Breast Intentions slates 5th golf outing to help cancer patients
FOR IMMEDIATE RELEASE FOR INFORMATION, CONTACT
August 21, 2017 Lou Ann Peck
Joliet – Breast Intentions of Illinois will host its fifth annual golf outing on Saturday, September 9, 2017 to help benefit breast cancer patients and their families.
The event will be held at the Inwood Golf Course, 3200 W. Jefferson St., Joliet. Activities will will include a Bloody Mary bar, driving range, on-course prizes and games, Lunch at the Turn and raffles and auctions.
Registration will start at 7:45 a.m. with a shotgun start at 9 a.m. Dinner will be served at 3 p.m. Golfers can sign up for $135 per person, or $540 for a foursome.
Sponsorships are also available. Packages range from $150 to sponsor a hole, to $2,000 for event sponsorship.
Registration forms are available on the Breast Intentions of Illinois website at www.illinois.breastintentions.org. Mail completed registration forms and checks to 1147 Brook Forest Ave., Suite 150, Shorewood, IL 60404.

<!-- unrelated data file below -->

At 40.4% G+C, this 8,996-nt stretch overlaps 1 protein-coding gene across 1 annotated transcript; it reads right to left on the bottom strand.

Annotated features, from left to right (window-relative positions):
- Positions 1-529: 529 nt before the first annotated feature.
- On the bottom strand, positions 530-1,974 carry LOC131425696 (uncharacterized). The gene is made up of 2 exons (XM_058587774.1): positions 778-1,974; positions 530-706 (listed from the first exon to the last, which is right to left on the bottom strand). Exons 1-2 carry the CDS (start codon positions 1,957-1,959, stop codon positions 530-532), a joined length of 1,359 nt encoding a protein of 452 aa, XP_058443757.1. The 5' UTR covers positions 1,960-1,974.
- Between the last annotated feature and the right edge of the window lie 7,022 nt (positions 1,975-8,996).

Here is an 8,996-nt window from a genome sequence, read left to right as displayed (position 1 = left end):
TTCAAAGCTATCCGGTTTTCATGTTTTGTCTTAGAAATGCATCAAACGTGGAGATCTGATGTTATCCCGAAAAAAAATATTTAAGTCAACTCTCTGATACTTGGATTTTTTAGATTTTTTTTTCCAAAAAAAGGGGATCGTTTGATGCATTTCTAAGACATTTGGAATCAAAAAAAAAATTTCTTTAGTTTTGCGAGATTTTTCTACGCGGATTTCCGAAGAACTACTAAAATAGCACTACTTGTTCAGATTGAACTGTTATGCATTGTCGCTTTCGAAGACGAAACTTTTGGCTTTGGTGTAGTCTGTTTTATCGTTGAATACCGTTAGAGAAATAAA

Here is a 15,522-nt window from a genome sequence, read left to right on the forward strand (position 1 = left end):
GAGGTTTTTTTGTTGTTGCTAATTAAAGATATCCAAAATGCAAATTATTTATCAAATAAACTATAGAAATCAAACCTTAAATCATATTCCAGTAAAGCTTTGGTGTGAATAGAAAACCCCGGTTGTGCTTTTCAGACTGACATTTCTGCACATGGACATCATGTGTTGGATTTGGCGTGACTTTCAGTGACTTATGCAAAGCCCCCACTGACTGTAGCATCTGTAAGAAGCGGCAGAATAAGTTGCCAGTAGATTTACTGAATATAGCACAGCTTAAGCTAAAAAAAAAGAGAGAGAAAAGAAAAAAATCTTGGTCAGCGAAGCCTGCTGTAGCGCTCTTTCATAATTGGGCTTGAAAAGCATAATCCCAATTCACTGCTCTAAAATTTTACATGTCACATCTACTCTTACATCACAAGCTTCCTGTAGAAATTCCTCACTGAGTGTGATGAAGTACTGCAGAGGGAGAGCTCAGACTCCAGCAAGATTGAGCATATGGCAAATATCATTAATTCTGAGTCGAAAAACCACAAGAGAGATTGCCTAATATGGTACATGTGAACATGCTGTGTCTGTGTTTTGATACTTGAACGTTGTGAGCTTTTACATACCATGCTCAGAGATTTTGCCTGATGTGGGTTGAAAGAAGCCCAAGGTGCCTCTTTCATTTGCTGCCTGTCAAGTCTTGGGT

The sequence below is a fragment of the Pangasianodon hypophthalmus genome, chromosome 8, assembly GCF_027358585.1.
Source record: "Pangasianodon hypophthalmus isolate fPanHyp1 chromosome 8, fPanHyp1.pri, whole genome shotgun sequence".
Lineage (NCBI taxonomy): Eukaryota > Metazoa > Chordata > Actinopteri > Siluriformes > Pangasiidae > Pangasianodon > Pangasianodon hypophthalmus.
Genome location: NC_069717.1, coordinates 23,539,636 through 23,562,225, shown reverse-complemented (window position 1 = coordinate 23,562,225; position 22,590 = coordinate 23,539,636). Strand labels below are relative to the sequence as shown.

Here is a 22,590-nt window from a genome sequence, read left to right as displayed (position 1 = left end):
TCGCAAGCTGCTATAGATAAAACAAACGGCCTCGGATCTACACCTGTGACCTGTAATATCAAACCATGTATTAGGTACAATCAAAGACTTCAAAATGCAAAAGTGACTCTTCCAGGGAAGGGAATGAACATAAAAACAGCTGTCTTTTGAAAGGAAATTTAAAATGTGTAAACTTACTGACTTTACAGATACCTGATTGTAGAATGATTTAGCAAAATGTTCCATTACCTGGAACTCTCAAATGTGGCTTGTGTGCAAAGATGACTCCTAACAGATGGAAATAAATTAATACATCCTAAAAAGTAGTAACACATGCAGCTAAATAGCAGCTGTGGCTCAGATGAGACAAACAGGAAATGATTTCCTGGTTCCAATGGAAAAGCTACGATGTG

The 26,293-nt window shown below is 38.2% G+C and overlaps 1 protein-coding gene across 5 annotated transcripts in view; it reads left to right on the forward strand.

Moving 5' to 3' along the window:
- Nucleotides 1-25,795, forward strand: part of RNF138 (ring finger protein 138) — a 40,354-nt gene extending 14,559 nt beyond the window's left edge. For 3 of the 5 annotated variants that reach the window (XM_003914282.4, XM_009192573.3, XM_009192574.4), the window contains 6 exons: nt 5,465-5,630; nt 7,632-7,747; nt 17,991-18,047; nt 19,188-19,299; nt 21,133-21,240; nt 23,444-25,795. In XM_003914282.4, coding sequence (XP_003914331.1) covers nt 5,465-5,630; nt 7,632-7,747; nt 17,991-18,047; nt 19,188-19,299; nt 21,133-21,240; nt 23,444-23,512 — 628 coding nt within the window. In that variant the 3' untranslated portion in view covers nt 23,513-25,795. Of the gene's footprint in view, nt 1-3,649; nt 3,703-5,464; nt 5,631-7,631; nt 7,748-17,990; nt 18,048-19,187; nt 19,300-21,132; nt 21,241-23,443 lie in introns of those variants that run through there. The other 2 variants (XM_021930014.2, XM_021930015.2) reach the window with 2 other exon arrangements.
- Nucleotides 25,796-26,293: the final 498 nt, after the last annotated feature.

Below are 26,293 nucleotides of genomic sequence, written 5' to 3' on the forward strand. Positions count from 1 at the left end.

All net proceeds of all Breast Intentions events help provide crisis intervention for people facing financial hardship as they battle breast cancer.
Breast Intentions is a unique organization that helps families suffering through breast cancer pay their daily living expenses.
Since its inception in 2010, Breast Intentions of Illinois has raised and donated $119,000 to help 60 breast cancer patients with rent, utility bills, medical and cosmetic needs, groceries, car payments, gas cards and insurance.
The group formed in New Jersey in 2007 when two cousins saw the devastating effects of breast cancer on two family members were diagnosed with advanced breast cancer.
Lou Ann Peck, an executive assistant at Midland States Bank in Joliet read about the national group in a magazine article. She was so moved and inspired that she decided to form Breast Intentions of Illinois.
The goal of Breast Intentions is simple, yet vital, Peck said.
“There are many wonderful organizations doing great things to try to cure breast cancer,” she said.
“In the meantime, the patients and their families still have to live their lives. The bills don’t go away just because you have breast cancer. In fact, they usually get worse because the patient often cannot work,” Peck said.
“That’s where Breast Intentions comes in,” she said. “We do our best to help make a tough situation a little bit easier.”
For more information, please call Peck at 630-254-6031, or visit the Breast Intentions of Illinois web site at www.illinois.breastintentions.org